“I remember my superintendent at the time saying that he just wanted everyone to be calm,” Shull said. “In my district, it was a real fight to get my policy to reflect the freedom the students needed.”
Shull, who helped Plopper lobby for the bill, said some advisers were sent only an after-the-fact copy of the policy.
“It said, ‘here’s what we’ve come up with and deal with it,’” Shull said.
The new effort, Plopper said, is educating the educators about student free expression and making sure every district has a policy. Plopper said small communities with inexperienced advisers are hurting because advisers are less knowledgeable about the law.
In 2007, Oregon became the most recent state to pass a student free expression law. Goodman said there are several reasons for the 12-year gap after Arkansas. Legislatures became more conservative. School administrators become more effective at stopping legislation. And then Columbine changed the landscape.
After April 20, 1999, the day two students opened fire at Columbine High School in Colorado, Goodman said legislatures began seeing student rights through the lens of violence.
“Students’ rights became equated with the risk of violence,” Goodman said. “What happened as a result with that single incident was a push to curtail students rights.”
Goodman said legislation was still proposed but there wasn’t an enthusiastic push as there was right after Hazelwood was decided. The effort is being revitalized, as American values shift to more discussion of civic education and politics, Goodman said. The younger generation is becoming involved with legislation and politics, as proven by the presidential election of 2008, Goodman said.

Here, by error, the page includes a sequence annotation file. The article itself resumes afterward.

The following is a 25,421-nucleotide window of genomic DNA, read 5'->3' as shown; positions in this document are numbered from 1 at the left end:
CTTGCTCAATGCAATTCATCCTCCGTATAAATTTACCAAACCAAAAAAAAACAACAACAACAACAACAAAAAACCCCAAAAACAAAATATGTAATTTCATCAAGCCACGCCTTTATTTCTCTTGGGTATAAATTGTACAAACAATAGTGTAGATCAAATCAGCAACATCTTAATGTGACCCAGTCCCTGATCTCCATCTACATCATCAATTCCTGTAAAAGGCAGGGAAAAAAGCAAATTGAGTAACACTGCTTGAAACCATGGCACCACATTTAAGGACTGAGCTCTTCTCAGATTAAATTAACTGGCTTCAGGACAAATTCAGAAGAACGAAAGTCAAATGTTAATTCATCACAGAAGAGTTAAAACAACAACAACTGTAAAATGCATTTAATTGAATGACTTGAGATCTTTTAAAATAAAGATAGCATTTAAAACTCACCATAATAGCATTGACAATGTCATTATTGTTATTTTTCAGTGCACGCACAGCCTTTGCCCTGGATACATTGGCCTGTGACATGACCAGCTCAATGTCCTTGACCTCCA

Hawaii, Wisconsin and Illinois pushed student expression bills all the way through their legislatures, only to have them vetoed by their governors.
“Because I am confident that existing Department of Education policies sufficiently protect students’ right of expression, I believe school officials should be given the benefit of the Hazelwood decision,” former Hawaii Gov. John Waihee wrote in vetoing the bill there.
Former Wisconsin Gov. Tommy Thompson vetoed that state’s bill in a surprise move, arguing that local school boards should set their own standards.
Bills in several other states fizzled early in the process. Just this year, legislation was proposed in Nebraska and Vermont but died in committee.
Yearbook adviser Beth Shull remembers when she lobbied for legislation in Arkansas.
“I think the biggest fear of any adult when talking about students having rights it that they’re just teenagers, said Shull, adviser at Warren High School. “Who knows what students are going to say but they’re are aware of their responsibilities.”
Oregon implemented two free speech laws to protect student journalists in 2007. One applies to high schools and the other to college and universities.
Rob Melton, interim executive director of Northwest Scholastic Press, said he tried for 15 years to enact legislation. Finally Melton found the puzzle piece he needed: a state representative with a journalism background.
“The legislature that particular year wanted to do something that would be student centered,” Melton said. “The best thing I was able to do was find students and parents from more conservative parts of the state to talk about what would happen if their voice was silenced.”